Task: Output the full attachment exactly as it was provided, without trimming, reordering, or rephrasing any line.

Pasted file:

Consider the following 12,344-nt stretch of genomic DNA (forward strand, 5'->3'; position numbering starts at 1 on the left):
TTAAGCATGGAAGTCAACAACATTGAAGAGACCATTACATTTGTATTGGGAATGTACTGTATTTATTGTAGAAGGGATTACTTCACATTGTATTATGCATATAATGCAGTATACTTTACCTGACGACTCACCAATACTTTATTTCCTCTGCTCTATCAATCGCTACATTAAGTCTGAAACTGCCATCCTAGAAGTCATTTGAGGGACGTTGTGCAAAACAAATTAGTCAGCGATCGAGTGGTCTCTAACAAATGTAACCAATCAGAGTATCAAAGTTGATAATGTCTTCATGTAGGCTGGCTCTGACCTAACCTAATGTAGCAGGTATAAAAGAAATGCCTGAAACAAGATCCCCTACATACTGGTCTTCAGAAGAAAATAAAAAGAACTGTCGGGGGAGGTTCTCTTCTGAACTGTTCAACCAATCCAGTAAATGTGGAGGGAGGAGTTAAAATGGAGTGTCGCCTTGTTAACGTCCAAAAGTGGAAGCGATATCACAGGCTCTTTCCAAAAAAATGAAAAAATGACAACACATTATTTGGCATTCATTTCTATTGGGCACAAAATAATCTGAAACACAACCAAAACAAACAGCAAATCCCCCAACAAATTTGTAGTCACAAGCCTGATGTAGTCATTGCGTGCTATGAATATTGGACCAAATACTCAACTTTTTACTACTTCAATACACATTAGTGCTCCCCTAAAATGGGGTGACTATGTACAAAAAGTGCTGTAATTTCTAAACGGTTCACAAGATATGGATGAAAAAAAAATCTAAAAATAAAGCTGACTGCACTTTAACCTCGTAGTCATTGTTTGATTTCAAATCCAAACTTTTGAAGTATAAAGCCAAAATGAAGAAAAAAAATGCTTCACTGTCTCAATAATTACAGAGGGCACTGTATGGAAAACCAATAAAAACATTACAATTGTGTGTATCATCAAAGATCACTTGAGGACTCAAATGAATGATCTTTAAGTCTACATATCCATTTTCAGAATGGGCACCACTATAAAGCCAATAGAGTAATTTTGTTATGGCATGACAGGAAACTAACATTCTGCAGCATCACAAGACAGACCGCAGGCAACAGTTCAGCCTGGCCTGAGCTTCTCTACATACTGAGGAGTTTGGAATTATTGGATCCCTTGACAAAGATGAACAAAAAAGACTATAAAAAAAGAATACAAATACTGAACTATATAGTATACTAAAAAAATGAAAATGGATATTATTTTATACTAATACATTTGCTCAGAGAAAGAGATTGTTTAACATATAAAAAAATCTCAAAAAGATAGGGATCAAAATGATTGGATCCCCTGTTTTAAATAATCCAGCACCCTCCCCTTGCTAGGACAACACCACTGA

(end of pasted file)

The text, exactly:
Consider the following 12,344-nt stretch of genomic DNA (forward strand, 5'->3'; position numbering starts at 1 on the left):
TTAAGCATGGAAGTCAACAACATTGAAGAGACCATTACATTTGTATTGGGAATGTACTGTATTTATTGTAGAAGGGATTACTTCACATTGTATTATGCATATAATGCAGTATACTTTACCTGACGACTCACCAATACTTTATTTCCTCTGCTCTATCAATCGCTACATTAAGTCTGAAACTGCCATCCTAGAAGTCATTTGAGGGACGTTGTGCAAAACAAATTAGTCAGCGATCGAGTGGTCTCTAACAAATGTAACCAATCAGAGTATCAAAGTTGATAATGTCTTCATGTAGGCTGGCTCTGACCTAACCTAATGTAGCAGGTATAAAAGAAATGCCTGAAACAAGATCCCCTACATACTGGTCTTCAGAAGAAAATAAAAAGAACTGTCGGGGGAGGTTCTCTTCTGAACTGTTCAACCAATCCAGTAAATGTGGAGGGAGGAGTTAAAATGGAGTGTCGCCTTGTTAACGTCCAAAAGTGGAAGCGATATCACAGGCTCTTTCCAAAAAAATGAAAAAATGACAACACATTATTTGGCATTCATTTCTATTGGGCACAAAATAATCTGAAACACAACCAAAACAAACAGCAAATCCCCCAACAAATTTGTAGTCACAAGCCTGATGTAGTCATTGCGTGCTATGAATATTGGACCAAATACTCAACTTTTTACTACTTCAATACACATTAGTGCTCCCCTAAAATGGGGTGACTATGTACAAAAAGTGCTGTAATTTCTAAACGGTTCACAAGATATGGATGAAAAAAAAATCTAAAAATAAAGCTGACTGCACTTTAACCTCGTAGTCATTGTTTGATTTCAAATCCAAACTTTTGAAGTATAAAGCCAAAATGAAGAAAAAAAATGCTTCACTGTCTCAATAATTACAGAGGGCACTGTATGGAAAACCAATAAAAACATTACAATTGTGTGTATCATCAAAGATCACTTGAGGACTCAAATGAATGATCTTTAAGTCTACATATCCATTTTCAGAATGGGCACCACTATAAAGCCAATAGAGTAATTTTGTTATGGCATGACAGGAAACTAACATTCTGCAGCATCACAAGACAGACCGCAGGCAACAGTTCAGCCTGGCCTGAGCTTCTCTACATACTGAGGAGTTTGGAATTATTGGATCCCTTGACAAAGATGAACAAAAAAGACTATAAAAAAAGAATACAAATACTGAACTATATAGTATACTAAAAAAATGAAAATGGATATTATTTTATACTAATACATTTGCTCAGAGAAAGAGATTGTTTAACATATAAAAAAATCTCAAAAAGATAGGGATCAAAATGATTGGATCCCCTGTTTTAAATAATCCAGCACCCTCCCCTTGCTAGGACAACACCACTGA